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Kasha – In Memory

History

Kasha is a female F1 Bengal cat who came to live at The Wildcat Sanctuary in 2014. She was estimated to be about five years old at the time.

For those of us involved in rescue work, there’s no resting on holidays and this particular July 4th was no exception. That’s when Kasha arrived, after a small non-profit cat rescue contacted us. 

The rescue group had been called about a cat that had shown up in a couple’s barn. It took several months of feeding the cat before they were able to trap her. Once they did, they realized this wasn’t an ordinary domestic cat.

Kasha was confirmed to be an F1 Bengal – a hybrid crossbred between an Asian Leopard Cat and a Domestic Cat. Kasha does not enjoy attention from humans and paced rapidly in front of her window all day in her foster room.

Learn more about hybrids and why we do NOT support breeding them. 

The rescue group vetted and spayed Kasha and took their personal time to fly with her all the way to the Sanctuary.  They spend their time saving feral cats and helping Kasha was extremely important to them.  Like us, they do not believe hybrids make good pets.

Life at the Sanctuary

Though we tried merging Kasha with other hybrids living in the Hybrid Haven section of the sanctuary, she made it clear she preferred her own “private suite.” When we rescue a cat, we are committed to doing whatever’s needed to make them happy.

So Kasha has her own habitat featuring shared walls with other habitats. This way, she has company of her own kind – but on her own terms. We’re happy we were able to provide her this chance for a wild at heart life.

How You Can Help

Caring for a wild cat for life – even a small hybrid like Kasha – can be quite expensive. Hybrids usually come to us with special needs, genetic and/or medical issues due to their breeding.

Our sponsorship program helps support the cats’ care costs and allows you to form a special bond with them. Would you consider becoming Kasha’s sponsor parent?

Or even a one time donation toward her care would be so appreciated. It’s easy to do using the buttons at the top of this page.

Thank you for caring about the little wild ones, too!

Updates

In Memory 2020

What’s worse than having to say good-bye to a furry family member, is saying good-bye to multiple loved ones in a short amount of time.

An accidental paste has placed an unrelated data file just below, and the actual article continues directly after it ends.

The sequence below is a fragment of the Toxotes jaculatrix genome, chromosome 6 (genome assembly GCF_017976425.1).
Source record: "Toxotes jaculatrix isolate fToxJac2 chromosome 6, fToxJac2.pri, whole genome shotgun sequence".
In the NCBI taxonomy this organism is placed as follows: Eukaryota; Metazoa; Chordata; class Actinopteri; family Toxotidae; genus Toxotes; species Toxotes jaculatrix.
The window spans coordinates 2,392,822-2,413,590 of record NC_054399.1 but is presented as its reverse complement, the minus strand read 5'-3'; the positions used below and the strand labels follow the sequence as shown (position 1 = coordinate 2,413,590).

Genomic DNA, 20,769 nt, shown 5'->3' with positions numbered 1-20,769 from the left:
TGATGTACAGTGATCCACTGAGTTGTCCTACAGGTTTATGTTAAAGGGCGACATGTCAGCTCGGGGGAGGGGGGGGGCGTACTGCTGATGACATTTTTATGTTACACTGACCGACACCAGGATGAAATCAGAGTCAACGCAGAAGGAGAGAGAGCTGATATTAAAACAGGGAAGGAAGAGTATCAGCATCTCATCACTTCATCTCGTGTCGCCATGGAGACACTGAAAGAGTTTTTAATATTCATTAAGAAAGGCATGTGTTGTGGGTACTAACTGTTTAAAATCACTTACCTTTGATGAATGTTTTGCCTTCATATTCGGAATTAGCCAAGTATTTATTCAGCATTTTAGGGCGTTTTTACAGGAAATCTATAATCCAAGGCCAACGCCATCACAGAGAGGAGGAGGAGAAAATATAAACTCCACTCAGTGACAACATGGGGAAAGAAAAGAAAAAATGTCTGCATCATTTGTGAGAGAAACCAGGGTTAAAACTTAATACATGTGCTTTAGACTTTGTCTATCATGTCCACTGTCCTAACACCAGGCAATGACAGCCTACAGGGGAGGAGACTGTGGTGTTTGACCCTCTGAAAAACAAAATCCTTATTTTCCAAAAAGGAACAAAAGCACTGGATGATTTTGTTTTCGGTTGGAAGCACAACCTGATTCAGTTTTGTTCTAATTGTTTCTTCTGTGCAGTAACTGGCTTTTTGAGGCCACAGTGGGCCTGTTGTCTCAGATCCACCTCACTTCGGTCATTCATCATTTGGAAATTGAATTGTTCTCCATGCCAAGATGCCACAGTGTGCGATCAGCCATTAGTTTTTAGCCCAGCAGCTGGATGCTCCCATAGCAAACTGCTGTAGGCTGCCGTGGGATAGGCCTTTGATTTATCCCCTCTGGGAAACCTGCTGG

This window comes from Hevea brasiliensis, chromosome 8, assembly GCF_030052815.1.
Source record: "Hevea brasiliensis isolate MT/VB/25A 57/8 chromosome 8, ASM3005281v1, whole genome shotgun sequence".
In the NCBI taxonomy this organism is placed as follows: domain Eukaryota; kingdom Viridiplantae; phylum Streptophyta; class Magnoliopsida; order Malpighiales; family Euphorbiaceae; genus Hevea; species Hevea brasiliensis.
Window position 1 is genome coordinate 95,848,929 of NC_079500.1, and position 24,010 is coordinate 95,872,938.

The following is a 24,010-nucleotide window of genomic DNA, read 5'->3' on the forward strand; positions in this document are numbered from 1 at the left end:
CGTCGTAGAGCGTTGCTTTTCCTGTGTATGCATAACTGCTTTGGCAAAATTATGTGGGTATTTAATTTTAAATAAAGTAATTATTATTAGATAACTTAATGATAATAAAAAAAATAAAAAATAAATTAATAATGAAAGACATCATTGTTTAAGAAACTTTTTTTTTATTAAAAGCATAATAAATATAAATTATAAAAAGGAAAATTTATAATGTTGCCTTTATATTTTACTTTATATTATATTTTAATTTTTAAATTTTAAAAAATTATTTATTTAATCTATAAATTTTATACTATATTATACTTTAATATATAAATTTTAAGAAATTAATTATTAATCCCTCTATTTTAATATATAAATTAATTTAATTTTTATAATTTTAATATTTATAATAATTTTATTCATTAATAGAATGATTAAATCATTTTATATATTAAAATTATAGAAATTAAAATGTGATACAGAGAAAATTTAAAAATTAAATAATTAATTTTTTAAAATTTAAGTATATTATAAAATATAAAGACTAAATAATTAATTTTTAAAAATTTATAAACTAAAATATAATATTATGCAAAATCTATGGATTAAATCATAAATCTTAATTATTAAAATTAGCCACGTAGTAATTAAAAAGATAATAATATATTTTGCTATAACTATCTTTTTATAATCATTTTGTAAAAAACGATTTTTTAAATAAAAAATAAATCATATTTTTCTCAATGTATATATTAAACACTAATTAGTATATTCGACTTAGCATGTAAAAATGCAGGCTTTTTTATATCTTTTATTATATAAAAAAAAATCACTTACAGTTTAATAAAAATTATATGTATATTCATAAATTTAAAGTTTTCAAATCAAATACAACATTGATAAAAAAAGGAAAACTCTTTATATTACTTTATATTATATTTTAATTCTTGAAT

It hurts deeper when we have waves like this. And it happens every few years.  Just as your heart is grieving from one, another leaves us.

Each cat is so special and individual and Kasha, the 11-year-old F1 Bengal, was no different.

Her loss was unexpected. This petite independent lady was eating her food, following her same routine, and wanting drive-by pets from her caretakers. It was the small nuance of her side being wet from grooming that initiated a wellness check. The morning it was scheduled, she had groomed down to her skin the night before.

We were devastated at what we found during her exam. Kasha had oral squamous cell carcinoma of the tongue. It had advanced to the point that we had no choice but to help her pass.

Even though Kasha was small, she left a huge imprint on our hearts. Being loose in Michigan for several months during the winter, a feral cat rescuer was finally able to trap her. This was a photo they took of her on the loose then.

They realized she was not a domestic cat. They drove Kasha all the way to the sanctuary to live out her life.

During her time here, Kasha made it clear she was an independent female. At only 6 pounds, she ensured any territory was hers and wouldn’t share it with another cat.

So, she lived in her own bungalow with plenty of trees, platforms, fun enrichment, and her own heated building.

She was absolutely stunning, but her bold independence was just as apparent as her beauty.

She liked her caretakers, but on her own terms. Before feeding, she’d zoom by quickly for a quick pet, before she circled back several more times for more affection.

Losing the small cats can be extra difficult because so many come in with health issues due to the hybridization or behavioral issues.

We give them each extra attention. The hybrids seem to leave us earlier than any domestic cat or 100% wild cat. It’s just one more reason hybrids should not be bred.

We will keep Kasha’s story alive to help others. She will be in our hearts always.

 

 

 

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